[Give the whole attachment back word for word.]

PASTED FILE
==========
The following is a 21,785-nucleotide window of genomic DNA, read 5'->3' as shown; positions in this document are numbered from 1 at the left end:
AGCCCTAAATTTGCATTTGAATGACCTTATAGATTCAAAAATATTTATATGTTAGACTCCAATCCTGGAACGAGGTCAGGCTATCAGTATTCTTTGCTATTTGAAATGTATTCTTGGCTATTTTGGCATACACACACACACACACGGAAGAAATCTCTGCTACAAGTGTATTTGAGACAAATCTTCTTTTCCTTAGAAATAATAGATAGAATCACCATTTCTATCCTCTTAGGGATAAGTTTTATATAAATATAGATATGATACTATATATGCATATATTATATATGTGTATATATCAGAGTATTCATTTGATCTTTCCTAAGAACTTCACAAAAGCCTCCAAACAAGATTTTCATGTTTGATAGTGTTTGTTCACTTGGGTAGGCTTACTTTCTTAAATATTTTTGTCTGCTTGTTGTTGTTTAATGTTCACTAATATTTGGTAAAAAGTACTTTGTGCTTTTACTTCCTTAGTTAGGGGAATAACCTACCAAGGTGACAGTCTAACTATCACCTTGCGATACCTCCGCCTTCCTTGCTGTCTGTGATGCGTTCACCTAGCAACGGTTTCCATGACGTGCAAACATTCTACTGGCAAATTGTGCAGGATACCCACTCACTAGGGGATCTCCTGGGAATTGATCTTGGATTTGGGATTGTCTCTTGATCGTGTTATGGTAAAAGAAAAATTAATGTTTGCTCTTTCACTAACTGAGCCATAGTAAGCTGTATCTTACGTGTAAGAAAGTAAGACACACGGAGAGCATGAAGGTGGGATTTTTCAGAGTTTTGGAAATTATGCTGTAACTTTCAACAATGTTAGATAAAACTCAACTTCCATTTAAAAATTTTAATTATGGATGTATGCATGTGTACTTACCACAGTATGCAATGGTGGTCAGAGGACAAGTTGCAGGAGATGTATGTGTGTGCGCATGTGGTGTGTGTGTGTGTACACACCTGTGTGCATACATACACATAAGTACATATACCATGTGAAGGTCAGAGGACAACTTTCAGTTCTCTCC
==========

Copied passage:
The following is a 21,785-nucleotide window of genomic DNA, read 5'->3' as shown; positions in this document are numbered from 1 at the left end:
AGCCCTAAATTTGCATTTGAATGACCTTATAGATTCAAAAATATTTATATGTTAGACTCCAATCCTGGAACGAGGTCAGGCTATCAGTATTCTTTGCTATTTGAAATGTATTCTTGGCTATTTTGGCATACACACACACACACACGGAAGAAATCTCTGCTACAAGTGTATTTGAGACAAATCTTCTTTTCCTTAGAAATAATAGATAGAATCACCATTTCTATCCTCTTAGGGATAAGTTTTATATAAATATAGATATGATACTATATATGCATATATTATATATGTGTATATATCAGAGTATTCATTTGATCTTTCCTAAGAACTTCACAAAAGCCTCCAAACAAGATTTTCATGTTTGATAGTGTTTGTTCACTTGGGTAGGCTTACTTTCTTAAATATTTTTGTCTGCTTGTTGTTGTTTAATGTTCACTAATATTTGGTAAAAAGTACTTTGTGCTTTTACTTCCTTAGTTAGGGGAATAACCTACCAAGGTGACAGTCTAACTATCACCTTGCGATACCTCCGCCTTCCTTGCTGTCTGTGATGCGTTCACCTAGCAACGGTTTCCATGACGTGCAAACATTCTACTGGCAAATTGTGCAGGATACCCACTCACTAGGGGATCTCCTGGGAATTGATCTTGGATTTGGGATTGTCTCTTGATCGTGTTATGGTAAAAGAAAAATTAATGTTTGCTCTTTCACTAACTGAGCCATAGTAAGCTGTATCTTACGTGTAAGAAAGTAAGACACACGGAGAGCATGAAGGTGGGATTTTTCAGAGTTTTGGAAATTATGCTGTAACTTTCAACAATGTTAGATAAAACTCAACTTCCATTTAAAAATTTTAATTATGGATGTATGCATGTGTACTTACCACAGTATGCAATGGTGGTCAGAGGACAAGTTGCAGGAGATGTATGTGTGTGCGCATGTGGTGTGTGTGTGTGTACACACCTGTGTGCATACATACACATAAGTACATATACCATGTGAAGGTCAGAGGACAACTTTCAGTTCTCTCC